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Hyperscale data-center capacity on pace to triple over next six years

News Analysis
Oct 27, 20233 mins
Data CenterGenerative AI

AI hardware is expensive to acquire and operate, and many enterprise customers may opt to have hyperscalers do it for them.

Data center / enterprise networking
Credit: Timofeev Vladimir / Shutterstock

The rush to embrace artificial intelligence, particularly generative AI, is going to drive hyperscale data-center providers like Google and Amazon to nearly triple their capacity over the next six years.

That’s the conclusion from Synergy Research Group, which follows the data center market. In a new report, Synergy notes that while there are many exaggerated claims around AI, there is no doubt that generative AI is having a tremendous impact on IT markets.

Synergy’s updated six-year forecast shows that the average capacity of new hyperscale data centers will soon be more than double that of current operational hyperscale data centers. And the total capacity of all operational hyperscale data centers will grow almost threefold between 2023 and 2028.

The research is based on an analysis of the data center footprint and operations of 19 of the world’s major cloud and internet service firms. By mid-2023, those companies had 926 major data centers in operation around the world. Synergy’s projection for future data centers includes another 427 facilities in the coming years.

Synergy says the impact of generative AI advances has not so much fueled an increase in the number of data centers but rather led to a substantial increase in the amount of power required to run those data centers. As the number of GPUs in hyperscale data centers skyrockets, driven primarily by AI, the power density of associated racks and data center facilities also needs to increase substantially. This is causing hyperscale operators to rethink some of their data center architecture and deployment plans.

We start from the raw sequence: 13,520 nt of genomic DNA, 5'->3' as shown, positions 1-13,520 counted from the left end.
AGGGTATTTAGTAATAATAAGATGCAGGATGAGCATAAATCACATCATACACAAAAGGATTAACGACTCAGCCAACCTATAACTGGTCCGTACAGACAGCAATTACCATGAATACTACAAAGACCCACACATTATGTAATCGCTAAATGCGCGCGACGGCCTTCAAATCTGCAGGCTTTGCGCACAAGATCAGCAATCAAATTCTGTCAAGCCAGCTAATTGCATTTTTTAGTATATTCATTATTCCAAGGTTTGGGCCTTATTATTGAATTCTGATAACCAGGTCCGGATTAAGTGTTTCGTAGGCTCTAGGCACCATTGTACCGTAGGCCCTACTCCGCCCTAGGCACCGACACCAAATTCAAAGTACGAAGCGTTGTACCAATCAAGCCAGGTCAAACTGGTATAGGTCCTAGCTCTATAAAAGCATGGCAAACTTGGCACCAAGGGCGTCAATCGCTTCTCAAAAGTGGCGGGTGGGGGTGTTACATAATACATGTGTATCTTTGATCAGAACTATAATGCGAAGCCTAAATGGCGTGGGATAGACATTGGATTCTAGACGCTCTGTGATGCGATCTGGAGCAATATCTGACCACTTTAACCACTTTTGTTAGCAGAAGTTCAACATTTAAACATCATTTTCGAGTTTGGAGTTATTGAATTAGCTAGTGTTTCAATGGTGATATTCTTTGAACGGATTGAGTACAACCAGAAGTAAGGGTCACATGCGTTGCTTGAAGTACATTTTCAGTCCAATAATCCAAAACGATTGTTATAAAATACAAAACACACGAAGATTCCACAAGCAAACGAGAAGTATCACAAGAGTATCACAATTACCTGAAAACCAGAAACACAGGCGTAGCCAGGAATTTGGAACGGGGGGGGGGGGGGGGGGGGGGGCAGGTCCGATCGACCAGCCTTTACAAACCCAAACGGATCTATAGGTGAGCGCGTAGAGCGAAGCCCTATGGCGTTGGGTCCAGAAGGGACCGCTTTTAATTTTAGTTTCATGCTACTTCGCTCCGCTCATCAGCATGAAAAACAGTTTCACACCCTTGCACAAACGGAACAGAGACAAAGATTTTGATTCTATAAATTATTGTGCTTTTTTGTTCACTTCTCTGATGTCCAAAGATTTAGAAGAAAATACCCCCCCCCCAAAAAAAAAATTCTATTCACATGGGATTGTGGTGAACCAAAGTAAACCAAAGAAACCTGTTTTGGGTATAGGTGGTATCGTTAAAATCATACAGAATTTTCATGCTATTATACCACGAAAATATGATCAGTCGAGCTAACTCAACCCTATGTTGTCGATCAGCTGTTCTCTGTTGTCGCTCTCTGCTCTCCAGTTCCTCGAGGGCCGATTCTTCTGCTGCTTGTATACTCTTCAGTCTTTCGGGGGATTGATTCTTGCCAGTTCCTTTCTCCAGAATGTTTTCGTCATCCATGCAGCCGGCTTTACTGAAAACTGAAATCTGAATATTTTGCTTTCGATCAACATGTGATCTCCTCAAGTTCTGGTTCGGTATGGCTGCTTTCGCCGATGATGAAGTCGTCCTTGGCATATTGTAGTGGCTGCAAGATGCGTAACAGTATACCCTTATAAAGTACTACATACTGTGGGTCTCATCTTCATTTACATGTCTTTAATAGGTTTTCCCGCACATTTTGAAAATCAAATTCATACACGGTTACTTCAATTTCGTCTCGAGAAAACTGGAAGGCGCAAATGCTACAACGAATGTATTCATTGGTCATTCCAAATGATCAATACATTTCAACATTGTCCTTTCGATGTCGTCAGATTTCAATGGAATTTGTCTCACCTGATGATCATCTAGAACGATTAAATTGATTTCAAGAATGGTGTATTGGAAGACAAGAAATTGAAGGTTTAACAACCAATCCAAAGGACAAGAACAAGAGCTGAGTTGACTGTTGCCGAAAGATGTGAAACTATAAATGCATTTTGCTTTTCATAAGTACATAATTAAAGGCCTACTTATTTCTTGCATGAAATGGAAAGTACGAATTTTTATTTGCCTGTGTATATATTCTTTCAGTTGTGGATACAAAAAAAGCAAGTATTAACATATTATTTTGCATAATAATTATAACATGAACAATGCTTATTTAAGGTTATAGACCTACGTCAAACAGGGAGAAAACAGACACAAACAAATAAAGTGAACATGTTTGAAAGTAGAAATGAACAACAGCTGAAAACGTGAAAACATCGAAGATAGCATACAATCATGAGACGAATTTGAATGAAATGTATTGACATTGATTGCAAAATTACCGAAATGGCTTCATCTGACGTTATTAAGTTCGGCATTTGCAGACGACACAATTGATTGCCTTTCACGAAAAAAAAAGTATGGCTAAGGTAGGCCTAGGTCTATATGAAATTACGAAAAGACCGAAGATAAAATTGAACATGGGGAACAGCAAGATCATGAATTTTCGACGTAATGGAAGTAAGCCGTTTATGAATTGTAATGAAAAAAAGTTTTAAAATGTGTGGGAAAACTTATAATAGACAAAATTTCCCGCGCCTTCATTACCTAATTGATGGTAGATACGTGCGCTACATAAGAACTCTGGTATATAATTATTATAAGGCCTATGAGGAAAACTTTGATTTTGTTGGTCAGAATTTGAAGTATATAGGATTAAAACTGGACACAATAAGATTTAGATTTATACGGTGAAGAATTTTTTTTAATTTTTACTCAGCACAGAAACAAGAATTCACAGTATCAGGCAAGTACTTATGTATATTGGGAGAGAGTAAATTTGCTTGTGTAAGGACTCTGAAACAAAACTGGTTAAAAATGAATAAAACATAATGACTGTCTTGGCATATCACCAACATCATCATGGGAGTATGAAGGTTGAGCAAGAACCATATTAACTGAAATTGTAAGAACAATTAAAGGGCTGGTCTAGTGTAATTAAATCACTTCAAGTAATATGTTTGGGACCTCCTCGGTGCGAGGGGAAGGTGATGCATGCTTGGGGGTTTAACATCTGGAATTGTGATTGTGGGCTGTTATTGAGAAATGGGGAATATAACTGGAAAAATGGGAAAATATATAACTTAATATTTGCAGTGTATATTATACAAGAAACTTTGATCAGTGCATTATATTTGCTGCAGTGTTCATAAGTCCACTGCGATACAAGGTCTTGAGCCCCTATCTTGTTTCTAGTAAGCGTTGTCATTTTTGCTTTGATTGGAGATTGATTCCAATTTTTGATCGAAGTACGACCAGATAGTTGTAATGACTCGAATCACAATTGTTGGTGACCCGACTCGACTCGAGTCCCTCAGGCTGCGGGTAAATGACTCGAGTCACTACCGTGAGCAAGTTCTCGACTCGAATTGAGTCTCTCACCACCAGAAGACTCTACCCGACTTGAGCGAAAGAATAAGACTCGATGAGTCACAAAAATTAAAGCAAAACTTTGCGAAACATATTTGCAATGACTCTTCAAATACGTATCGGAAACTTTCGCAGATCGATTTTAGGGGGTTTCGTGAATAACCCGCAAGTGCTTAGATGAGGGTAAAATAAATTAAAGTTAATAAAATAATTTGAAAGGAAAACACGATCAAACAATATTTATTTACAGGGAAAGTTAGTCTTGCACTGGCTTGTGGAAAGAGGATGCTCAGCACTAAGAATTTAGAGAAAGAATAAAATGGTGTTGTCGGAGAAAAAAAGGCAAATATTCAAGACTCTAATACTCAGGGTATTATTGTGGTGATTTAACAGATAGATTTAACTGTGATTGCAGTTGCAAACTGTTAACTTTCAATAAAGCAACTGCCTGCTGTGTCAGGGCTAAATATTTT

So if it’s a headache for AWS to manage this stuff, what will it be like for an average enterprise running five-year-old servers?

While corporations are rushing to embrace generative AI to improve their businesses, the cost of acquiring the hardware and operating it has given many pause. A DGX server from Nvidia, custom-built for generative AI and packed with hardware, can easily run in the six-figure range. For that kind of money, you can also buy about 10 regular servers. Which will enterprises prioritize?

Plus there’s the expense of operating them. Nvidia GPUs are not known for being a low power draw. It’s quite the opposite. They are the biggest power hogs in a data center. So for a budget-conscious enterprise, particularly a midsized one, deploying generative AI hardware might be too taxing.

In addition, the way AI operates is different from traditional line-of-business applications. There’s the process-intensive task of training, which requires GPUs, and then there’s inference, which runs off the models trained by the GPUs. Once a model is trained, there’s a good chance you may not need to revise it for months. Then your very expensive hardware sits idle, unneeded, and depreciating.

Could enterprises do this themselves without using a hyperscale cloud provider? “Theoretically, yes, but costs might be prohibitive and access to the right sort of expertise could be severely limited,” said John Dinsdale, chief analyst and research director at Synergy Research Group.

So the emerging trend in enterprise IT for generative AI is to farm out the training portion of its AI but do the inference, which is much less process intensive, in-house. Why invest hundreds of thousands of dollars in hardware that you only use sparingly when you can rent it out from Google or AWS?

This is known as AI as a service, an emerging offering from hyperscalars like AWS and Microsoft. We can expect more to come on that.

Andy Patrizio is a freelance journalist based in southern California who has covered the computer industry for 20 years and has built every x86 PC he’s ever owned, laptops not included.

The opinions expressed in this blog are those of the author and do not necessarily represent those of ITworld, Network World, its parent, subsidiary or affiliated companies.

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